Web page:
Under a plan devised by Senate Republican leaders, the National Aeronautics and Space Administration would receive the full $13.5 billion sought by President Clinton for the agency.
Though the issue is still far from final resolution, the Senate action almost certainly protects the Maryland-based space facility from layoffs or canceled contracts, as some had feared.
Democratic Sen. Barbara A. Mikulski of Maryland, a member of the appropriations subcommittee that approved the additional spending, thanked Republican Sen. Ted Stevens, the committee chairman, for devising a scheme to free funds for the National Aeronautics and Space Administration and other pet projects of panel members.
Republicans are under enormous pressure to avoid deep cuts in federal spending required to meet ceilings set by the 1997 Balanced Budget Act. The NASA cuts alone unleashed a fierce lobbying campaign by members of both parties, and they were approved by the House only after Republican leaders there promised to seek Senate help in finding more money.
Stevens' plan would tap $25 billion or more from a projected budget surplus over the next two years. He told reporters Tuesday that he would probably take the money from the defense budget. The Pentagon, in turn, would be reimbursed with "emergency" funds that aren't restricted by the balanced-budget requirements.
Still awaiting action in both houses is the largest of the 13 spending bills, which finances the giant departments of Labor, Education and Health and Human Services. Available funds for that bill are at least $16 billion short of what GOP leaders believe they need to pass it.
Democrats, led by Vice President Al Gore, were quick to deride Republicans for using "financial gymnastics" to try to slip out from under the spending ceilings.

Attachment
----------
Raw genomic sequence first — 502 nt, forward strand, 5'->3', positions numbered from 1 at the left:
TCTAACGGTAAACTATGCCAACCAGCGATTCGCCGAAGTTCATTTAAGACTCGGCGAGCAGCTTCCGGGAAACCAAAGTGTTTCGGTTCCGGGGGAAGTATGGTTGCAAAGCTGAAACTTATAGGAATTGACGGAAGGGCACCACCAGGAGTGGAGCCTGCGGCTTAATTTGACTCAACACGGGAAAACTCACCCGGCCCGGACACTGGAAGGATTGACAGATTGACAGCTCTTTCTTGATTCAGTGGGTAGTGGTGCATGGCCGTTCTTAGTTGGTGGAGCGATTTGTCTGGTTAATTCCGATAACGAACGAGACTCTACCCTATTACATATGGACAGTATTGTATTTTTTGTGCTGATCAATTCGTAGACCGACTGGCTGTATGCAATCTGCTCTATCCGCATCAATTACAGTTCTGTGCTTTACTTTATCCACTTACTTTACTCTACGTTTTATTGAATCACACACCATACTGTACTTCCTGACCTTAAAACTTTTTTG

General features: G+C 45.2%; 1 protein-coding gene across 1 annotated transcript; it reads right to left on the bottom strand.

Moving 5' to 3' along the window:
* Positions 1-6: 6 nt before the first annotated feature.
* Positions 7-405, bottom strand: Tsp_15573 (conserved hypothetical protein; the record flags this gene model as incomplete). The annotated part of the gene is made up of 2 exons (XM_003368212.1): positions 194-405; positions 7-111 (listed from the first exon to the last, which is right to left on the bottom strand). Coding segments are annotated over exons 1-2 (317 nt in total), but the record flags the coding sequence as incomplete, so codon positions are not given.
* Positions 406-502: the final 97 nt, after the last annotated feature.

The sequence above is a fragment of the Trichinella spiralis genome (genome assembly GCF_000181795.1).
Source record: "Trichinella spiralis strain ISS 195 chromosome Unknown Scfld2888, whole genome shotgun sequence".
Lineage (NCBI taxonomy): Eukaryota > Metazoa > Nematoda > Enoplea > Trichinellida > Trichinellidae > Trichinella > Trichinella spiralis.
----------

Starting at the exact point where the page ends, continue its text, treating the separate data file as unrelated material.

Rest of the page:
"They have a responsibility to act responsibly," said Gore, who went on to urge Republicans to join the White House in supporting additional spending on a prescription drug program for Medicare recipients.
Leaders of the two parties are beginning to engage in what could be the first steps in an elaborate deal-making dance over budget and tax issues. Neither Congress nor the White House, however, seems confident that their tango will end in the sort of grand bargain that was struck in 1997.
Yesterday, Republicans finally sent to President Clinton the $792 billion tax cut bill they passed before the summer recess, which Clinton plans to veto.
"Please reconsider the veto and sign the bill to give tax relief to the American people," urged Sen. William V. Roth Jr., a Delaware Republican who helped craft the sweeping package, which includes a 1 percentage point reduction in federal income tax rates.
But Republican leaders, aware that Americans don't seem eager for a tax cut that might take money from popular social programs, have given up on pressuring Clinton into signing even a shrunken version of their bill this year.
"He had [the public] convinced because he took the time to be shrill in his criticism and threaten a veto going back six weeks ago," said Senate Majority Leader Trent Lott of Mississippi.
"But we'll give him another chance next year to sign a good bill that's got growth in it and fairness in it," Lott added. "And if he vetoes it then, then the next president will have the opportunity."
Rep. Bill Archer, a Texas Republican, warned, however, that there may not be anything left of the budget surplus by that point.
"If we don't give back the overcharge, Washington politicians will most surely spend it -- like some Hollywood star on Rodeo Drive," Archer said. "Pay close attention to what happens over the next 60 days, and I think you'll see I'm right."
House Budget Committee Chairman John R. Kasich has begun working with a handful of fiscal conservatives to reimpose some discipline on the budget process. The Ohio Republican, alarmed that his party appears ready to break the spending ceilings he helped craft in 1997, says he is not optimistic about the outcome.
As they struggle to comply with the spending ceilings, GOP leaders are trying to downplay the significance of those limits. More important, they say, is their pledge to avoid spending any of the surplus in the Social Security Trust Fund.
"There won't be one dime of Social Security money for purposes other than Social Security in the year 2000," said House Majority Leader Dick Armey. "That's not happened in 40 years."
Pub Date: 9/16/99